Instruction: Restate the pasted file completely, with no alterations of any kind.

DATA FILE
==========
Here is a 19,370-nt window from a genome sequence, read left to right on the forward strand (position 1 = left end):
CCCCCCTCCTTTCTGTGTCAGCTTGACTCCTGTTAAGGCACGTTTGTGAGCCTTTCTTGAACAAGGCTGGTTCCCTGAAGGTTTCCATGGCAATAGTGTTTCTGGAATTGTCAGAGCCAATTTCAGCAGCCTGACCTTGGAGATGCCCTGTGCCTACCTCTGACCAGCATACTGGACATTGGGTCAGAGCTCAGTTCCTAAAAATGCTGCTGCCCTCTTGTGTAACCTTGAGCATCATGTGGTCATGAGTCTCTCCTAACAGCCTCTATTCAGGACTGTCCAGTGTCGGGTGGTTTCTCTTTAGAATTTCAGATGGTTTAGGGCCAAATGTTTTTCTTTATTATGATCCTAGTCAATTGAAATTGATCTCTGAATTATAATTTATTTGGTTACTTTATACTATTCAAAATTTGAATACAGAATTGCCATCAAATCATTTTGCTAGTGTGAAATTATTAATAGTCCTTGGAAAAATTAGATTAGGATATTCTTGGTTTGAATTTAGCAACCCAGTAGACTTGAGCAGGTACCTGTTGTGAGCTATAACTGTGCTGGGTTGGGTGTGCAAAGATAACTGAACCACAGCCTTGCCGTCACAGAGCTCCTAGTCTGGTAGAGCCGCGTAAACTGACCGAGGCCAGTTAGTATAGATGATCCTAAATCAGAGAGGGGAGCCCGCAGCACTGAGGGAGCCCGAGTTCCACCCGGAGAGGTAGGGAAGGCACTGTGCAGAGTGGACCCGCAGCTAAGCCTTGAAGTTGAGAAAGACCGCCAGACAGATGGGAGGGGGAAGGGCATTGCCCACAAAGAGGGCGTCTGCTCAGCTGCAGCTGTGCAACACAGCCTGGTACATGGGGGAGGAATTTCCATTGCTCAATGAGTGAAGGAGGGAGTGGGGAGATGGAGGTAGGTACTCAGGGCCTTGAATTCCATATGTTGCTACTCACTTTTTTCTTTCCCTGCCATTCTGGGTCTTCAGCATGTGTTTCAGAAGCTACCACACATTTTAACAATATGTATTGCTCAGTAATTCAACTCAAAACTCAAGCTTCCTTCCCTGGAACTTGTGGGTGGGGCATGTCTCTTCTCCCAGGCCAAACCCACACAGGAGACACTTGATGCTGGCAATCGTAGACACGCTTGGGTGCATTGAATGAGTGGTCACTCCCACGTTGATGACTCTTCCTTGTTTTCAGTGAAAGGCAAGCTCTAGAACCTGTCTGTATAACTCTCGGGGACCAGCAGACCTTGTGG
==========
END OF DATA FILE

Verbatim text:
Here is a 19,370-nt window from a genome sequence, read left to right on the forward strand (position 1 = left end):
CCCCCCTCCTTTCTGTGTCAGCTTGACTCCTGTTAAGGCACGTTTGTGAGCCTTTCTTGAACAAGGCTGGTTCCCTGAAGGTTTCCATGGCAATAGTGTTTCTGGAATTGTCAGAGCCAATTTCAGCAGCCTGACCTTGGAGATGCCCTGTGCCTACCTCTGACCAGCATACTGGACATTGGGTCAGAGCTCAGTTCCTAAAAATGCTGCTGCCCTCTTGTGTAACCTTGAGCATCATGTGGTCATGAGTCTCTCCTAACAGCCTCTATTCAGGACTGTCCAGTGTCGGGTGGTTTCTCTTTAGAATTTCAGATGGTTTAGGGCCAAATGTTTTTCTTTATTATGATCCTAGTCAATTGAAATTGATCTCTGAATTATAATTTATTTGGTTACTTTATACTATTCAAAATTTGAATACAGAATTGCCATCAAATCATTTTGCTAGTGTGAAATTATTAATAGTCCTTGGAAAAATTAGATTAGGATATTCTTGGTTTGAATTTAGCAACCCAGTAGACTTGAGCAGGTACCTGTTGTGAGCTATAACTGTGCTGGGTTGGGTGTGCAAAGATAACTGAACCACAGCCTTGCCGTCACAGAGCTCCTAGTCTGGTAGAGCCGCGTAAACTGACCGAGGCCAGTTAGTATAGATGATCCTAAATCAGAGAGGGGAGCCCGCAGCACTGAGGGAGCCCGAGTTCCACCCGGAGAGGTAGGGAAGGCACTGTGCAGAGTGGACCCGCAGCTAAGCCTTGAAGTTGAGAAAGACCGCCAGACAGATGGGAGGGGGAAGGGCATTGCCCACAAAGAGGGCGTCTGCTCAGCTGCAGCTGTGCAACACAGCCTGGTACATGGGGGAGGAATTTCCATTGCTCAATGAGTGAAGGAGGGAGTGGGGAGATGGAGGTAGGTACTCAGGGCCTTGAATTCCATATGTTGCTACTCACTTTTTTCTTTCCCTGCCATTCTGGGTCTTCAGCATGTGTTTCAGAAGCTACCACACATTTTAACAATATGTATTGCTCAGTAATTCAACTCAAAACTCAAGCTTCCTTCCCTGGAACTTGTGGGTGGGGCATGTCTCTTCTCCCAGGCCAAACCCACACAGGAGACACTTGATGCTGGCAATCGTAGACACGCTTGGGTGCATTGAATGAGTGGTCACTCCCACGTTGATGACTCTTCCTTGTTTTCAGTGAAAGGCAAGCTCTAGAACCTGTCTGTATAACTCTCGGGGACCAGCAGACCTTGTGG